Conservation claims that don’t add up


Rays are bred, not for conservation, but to stock fish tanks

Merlin, the parent organisation of Sea Life, reported revenue of over £1 billion (£1,074,000,000) in 2012[i]. Despite this, when questioned specifically on monetary contribution to conservation efforts, a senior manager from Sea Life was only able to offer concrete evidence of £250,000 donated to a turtle sanctuary in Greece. This amounts to just 0.02% of Merlin’s total revenue and less than three pence per person being able to be traced directly to in situ conservation. It was noticed by Freedom for Animals investigator that there were donation collection points asking for money from Sea Life visitors for the turtle sanctuary in each of its centres. As such, it is not clear whether or not Sea Life donates any of its own takings to the initiative or simply the money that its customers give over and above their entrance fee (currently around £65 per family group, dependent on location).

IMG_0918According to signage at Brighton Sea Life centre, almost £1,000 has been raised for the charity, Whale and Dolphin Conservation (WDC), and £10,000 for the Greek turtle sanctuary. It is unclear whether this £10,000 is part of, or in addition to, the £250,000 already disclosed.

Amongst its conservation claims, the company cites sea horse breeding as one of its major activities. Most zoos claim that breeding of animals is carried out in order to provide a “safety net” population for eventual reintroduction to the wild and Sea Life does state that if sea horses become extinct, the animals bred in their aquariums could be released. The company is, however, honest in admitting that the foremost purpose of breeding sea horses is to stock its own tanks which, it is stated, reduces the need to take animals from the sea. Of course most conservation organisations do not, themselves, pose a direct threat to wild species and so to claim that not removing animals from their natural habitat is active conservation work is somewhat misleading.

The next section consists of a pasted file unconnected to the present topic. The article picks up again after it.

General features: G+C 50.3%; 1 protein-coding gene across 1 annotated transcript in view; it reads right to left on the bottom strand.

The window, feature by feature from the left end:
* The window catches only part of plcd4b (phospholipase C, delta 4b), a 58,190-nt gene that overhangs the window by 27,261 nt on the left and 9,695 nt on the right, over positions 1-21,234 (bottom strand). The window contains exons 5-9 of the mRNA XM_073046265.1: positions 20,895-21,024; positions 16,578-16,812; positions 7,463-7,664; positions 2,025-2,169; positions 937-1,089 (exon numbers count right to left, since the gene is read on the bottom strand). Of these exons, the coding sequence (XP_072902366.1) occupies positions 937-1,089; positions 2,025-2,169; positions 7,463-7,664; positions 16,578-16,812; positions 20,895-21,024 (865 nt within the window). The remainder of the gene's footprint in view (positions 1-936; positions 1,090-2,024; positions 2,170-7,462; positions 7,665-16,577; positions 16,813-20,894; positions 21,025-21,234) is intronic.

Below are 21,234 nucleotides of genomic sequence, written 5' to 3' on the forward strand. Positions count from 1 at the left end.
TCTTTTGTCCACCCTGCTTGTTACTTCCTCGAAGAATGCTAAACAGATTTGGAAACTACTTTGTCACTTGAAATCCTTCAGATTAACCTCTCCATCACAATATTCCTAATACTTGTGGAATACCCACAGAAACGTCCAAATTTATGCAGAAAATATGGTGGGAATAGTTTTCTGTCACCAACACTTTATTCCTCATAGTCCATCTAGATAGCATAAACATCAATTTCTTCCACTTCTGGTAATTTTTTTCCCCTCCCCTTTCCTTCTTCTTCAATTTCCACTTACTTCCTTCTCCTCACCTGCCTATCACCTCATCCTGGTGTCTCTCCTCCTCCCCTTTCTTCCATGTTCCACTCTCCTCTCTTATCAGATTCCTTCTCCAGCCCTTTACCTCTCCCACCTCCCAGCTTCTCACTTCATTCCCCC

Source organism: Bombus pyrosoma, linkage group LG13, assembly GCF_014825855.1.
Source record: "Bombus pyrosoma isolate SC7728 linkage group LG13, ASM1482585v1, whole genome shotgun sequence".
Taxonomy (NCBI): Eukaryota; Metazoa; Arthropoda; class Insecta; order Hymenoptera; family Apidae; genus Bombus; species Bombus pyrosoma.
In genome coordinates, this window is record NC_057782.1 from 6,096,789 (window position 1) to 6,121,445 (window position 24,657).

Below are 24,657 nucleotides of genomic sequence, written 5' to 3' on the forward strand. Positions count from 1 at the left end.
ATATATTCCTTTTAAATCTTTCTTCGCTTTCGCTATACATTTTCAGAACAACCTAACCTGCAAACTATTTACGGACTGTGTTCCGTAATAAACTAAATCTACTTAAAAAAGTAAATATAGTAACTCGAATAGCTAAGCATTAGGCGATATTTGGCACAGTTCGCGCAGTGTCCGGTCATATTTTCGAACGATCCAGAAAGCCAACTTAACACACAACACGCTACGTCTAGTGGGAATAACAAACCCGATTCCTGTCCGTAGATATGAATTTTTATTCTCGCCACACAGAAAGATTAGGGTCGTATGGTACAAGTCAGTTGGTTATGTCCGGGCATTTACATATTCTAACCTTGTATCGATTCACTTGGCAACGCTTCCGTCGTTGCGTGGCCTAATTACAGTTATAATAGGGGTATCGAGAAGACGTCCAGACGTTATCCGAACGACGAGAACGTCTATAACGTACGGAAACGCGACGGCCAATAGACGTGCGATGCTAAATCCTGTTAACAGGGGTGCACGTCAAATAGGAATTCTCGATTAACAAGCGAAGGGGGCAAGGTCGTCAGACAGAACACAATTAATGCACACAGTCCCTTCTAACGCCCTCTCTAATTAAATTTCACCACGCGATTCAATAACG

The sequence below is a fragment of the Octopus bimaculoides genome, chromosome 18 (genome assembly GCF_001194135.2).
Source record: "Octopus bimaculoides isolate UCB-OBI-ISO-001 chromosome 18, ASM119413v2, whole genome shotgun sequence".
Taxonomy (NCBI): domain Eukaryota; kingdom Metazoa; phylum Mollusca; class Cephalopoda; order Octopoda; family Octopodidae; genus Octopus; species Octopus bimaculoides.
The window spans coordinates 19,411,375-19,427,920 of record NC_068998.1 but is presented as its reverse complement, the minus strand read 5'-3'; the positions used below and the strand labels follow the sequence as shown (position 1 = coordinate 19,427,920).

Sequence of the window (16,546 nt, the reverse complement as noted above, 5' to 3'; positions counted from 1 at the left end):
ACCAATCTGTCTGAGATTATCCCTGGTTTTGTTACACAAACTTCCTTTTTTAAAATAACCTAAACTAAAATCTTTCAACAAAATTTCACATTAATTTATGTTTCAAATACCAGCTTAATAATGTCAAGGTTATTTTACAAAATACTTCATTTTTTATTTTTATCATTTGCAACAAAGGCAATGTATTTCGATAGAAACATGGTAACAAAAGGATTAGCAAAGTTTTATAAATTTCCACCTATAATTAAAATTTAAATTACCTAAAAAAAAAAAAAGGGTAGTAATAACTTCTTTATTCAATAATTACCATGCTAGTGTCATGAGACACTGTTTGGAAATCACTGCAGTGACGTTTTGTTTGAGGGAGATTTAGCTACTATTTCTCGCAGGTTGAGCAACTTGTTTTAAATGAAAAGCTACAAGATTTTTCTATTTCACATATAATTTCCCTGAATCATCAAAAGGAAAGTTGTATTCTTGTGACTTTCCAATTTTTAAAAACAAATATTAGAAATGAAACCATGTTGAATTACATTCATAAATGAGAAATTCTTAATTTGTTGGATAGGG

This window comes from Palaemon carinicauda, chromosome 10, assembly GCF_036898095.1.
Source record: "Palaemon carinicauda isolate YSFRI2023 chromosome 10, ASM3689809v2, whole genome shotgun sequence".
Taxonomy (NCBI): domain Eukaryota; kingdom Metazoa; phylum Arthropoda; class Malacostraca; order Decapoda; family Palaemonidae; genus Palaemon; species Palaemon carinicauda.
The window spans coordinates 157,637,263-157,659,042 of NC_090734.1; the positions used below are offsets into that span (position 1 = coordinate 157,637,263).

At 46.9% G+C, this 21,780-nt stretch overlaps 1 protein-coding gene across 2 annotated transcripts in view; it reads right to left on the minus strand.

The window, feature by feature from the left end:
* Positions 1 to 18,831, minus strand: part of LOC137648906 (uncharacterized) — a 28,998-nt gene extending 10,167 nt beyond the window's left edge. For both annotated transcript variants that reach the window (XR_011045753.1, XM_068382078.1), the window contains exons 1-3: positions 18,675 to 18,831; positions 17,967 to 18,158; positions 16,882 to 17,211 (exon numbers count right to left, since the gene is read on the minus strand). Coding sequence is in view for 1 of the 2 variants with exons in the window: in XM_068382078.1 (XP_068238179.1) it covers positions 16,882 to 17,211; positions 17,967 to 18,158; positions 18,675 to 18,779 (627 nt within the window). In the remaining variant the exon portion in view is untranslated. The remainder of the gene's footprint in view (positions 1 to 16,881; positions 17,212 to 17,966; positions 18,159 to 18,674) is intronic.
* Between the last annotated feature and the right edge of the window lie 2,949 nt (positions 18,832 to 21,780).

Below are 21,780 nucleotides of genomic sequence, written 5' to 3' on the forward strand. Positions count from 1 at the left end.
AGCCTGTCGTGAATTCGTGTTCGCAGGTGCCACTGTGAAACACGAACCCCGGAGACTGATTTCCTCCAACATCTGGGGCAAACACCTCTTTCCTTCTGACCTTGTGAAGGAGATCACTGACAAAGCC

Notwithstanding the capture of animals from the wild, the vast majority of species held by Sea Life centres belong to species either not threatened in the wild, or species that have not been assessed for conservation purposes. Just 2.5% of exhibits house species which are classed as endangered.

IMG_0961According to a member of staff at the Hunstanton centre “Sea Life has standard stock … they are all key creatures that people want to see”. These animals include clown fish and regal tangs which were made famous by the film, Finding Nemo. Choosing species based on the popularity of characters in animated movies suggests that conservation is not a primary consideration for which animals might be held captive in Sea Life aquariums.

If Sea Life is not offering significant support to in situ conservation (despite its huge income) nor caring for many endangered species, there seems to be little meaningful conservation contribution being made by the business. Of course, while Sea Life continues to take animals from the wild, rather than making a positive impact on conservation, Sea Life rather appears to be part of the problem.

[Read next section: Animal welfare worries]